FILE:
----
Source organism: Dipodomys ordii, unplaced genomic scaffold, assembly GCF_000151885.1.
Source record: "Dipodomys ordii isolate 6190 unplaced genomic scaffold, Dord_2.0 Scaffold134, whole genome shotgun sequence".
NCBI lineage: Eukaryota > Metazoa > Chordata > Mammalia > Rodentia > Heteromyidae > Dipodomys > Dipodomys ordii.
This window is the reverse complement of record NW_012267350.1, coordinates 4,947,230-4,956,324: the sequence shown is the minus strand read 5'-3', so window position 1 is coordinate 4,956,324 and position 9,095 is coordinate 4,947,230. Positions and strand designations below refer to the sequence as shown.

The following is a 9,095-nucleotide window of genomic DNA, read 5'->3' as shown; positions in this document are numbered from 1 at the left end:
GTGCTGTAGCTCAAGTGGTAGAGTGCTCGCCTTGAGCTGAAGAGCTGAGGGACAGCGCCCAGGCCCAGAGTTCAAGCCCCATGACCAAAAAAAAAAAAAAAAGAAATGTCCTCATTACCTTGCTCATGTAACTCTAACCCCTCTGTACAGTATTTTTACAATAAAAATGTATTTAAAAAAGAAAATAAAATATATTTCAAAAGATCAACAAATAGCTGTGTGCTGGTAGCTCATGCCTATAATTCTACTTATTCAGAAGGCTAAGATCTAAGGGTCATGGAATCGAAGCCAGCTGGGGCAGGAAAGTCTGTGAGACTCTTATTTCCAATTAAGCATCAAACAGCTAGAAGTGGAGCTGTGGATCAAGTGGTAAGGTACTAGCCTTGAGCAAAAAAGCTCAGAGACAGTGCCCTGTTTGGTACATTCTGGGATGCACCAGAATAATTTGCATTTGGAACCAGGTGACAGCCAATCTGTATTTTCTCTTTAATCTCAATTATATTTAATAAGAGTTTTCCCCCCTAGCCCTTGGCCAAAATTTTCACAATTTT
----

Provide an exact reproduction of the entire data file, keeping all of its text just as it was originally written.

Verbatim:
Source organism: Dipodomys ordii, unplaced genomic scaffold, assembly GCF_000151885.1.
Source record: "Dipodomys ordii isolate 6190 unplaced genomic scaffold, Dord_2.0 Scaffold134, whole genome shotgun sequence".
NCBI lineage: Eukaryota > Metazoa > Chordata > Mammalia > Rodentia > Heteromyidae > Dipodomys > Dipodomys ordii.
This window is the reverse complement of record NW_012267350.1, coordinates 4,947,230-4,956,324: the sequence shown is the minus strand read 5'-3', so window position 1 is coordinate 4,956,324 and position 9,095 is coordinate 4,947,230. Positions and strand designations below refer to the sequence as shown.

The following is a 9,095-nucleotide window of genomic DNA, read 5'->3' as shown; positions in this document are numbered from 1 at the left end:
GTGCTGTAGCTCAAGTGGTAGAGTGCTCGCCTTGAGCTGAAGAGCTGAGGGACAGCGCCCAGGCCCAGAGTTCAAGCCCCATGACCAAAAAAAAAAAAAAAAGAAATGTCCTCATTACCTTGCTCATGTAACTCTAACCCCTCTGTACAGTATTTTTACAATAAAAATGTATTTAAAAAAGAAAATAAAATATATTTCAAAAGATCAACAAATAGCTGTGTGCTGGTAGCTCATGCCTATAATTCTACTTATTCAGAAGGCTAAGATCTAAGGGTCATGGAATCGAAGCCAGCTGGGGCAGGAAAGTCTGTGAGACTCTTATTTCCAATTAAGCATCAAACAGCTAGAAGTGGAGCTGTGGATCAAGTGGTAAGGTACTAGCCTTGAGCAAAAAAGCTCAGAGACAGTGCCCTGTTTGGTACATTCTGGGATGCACCAGAATAATTTGCATTTGGAACCAGGTGACAGCCAATCTGTATTTTCTCTTTAATCTCAATTATATTTAATAAGAGTTTTCCCCCCTAGCCCTTGGCCAAAATTTTCACAATTTT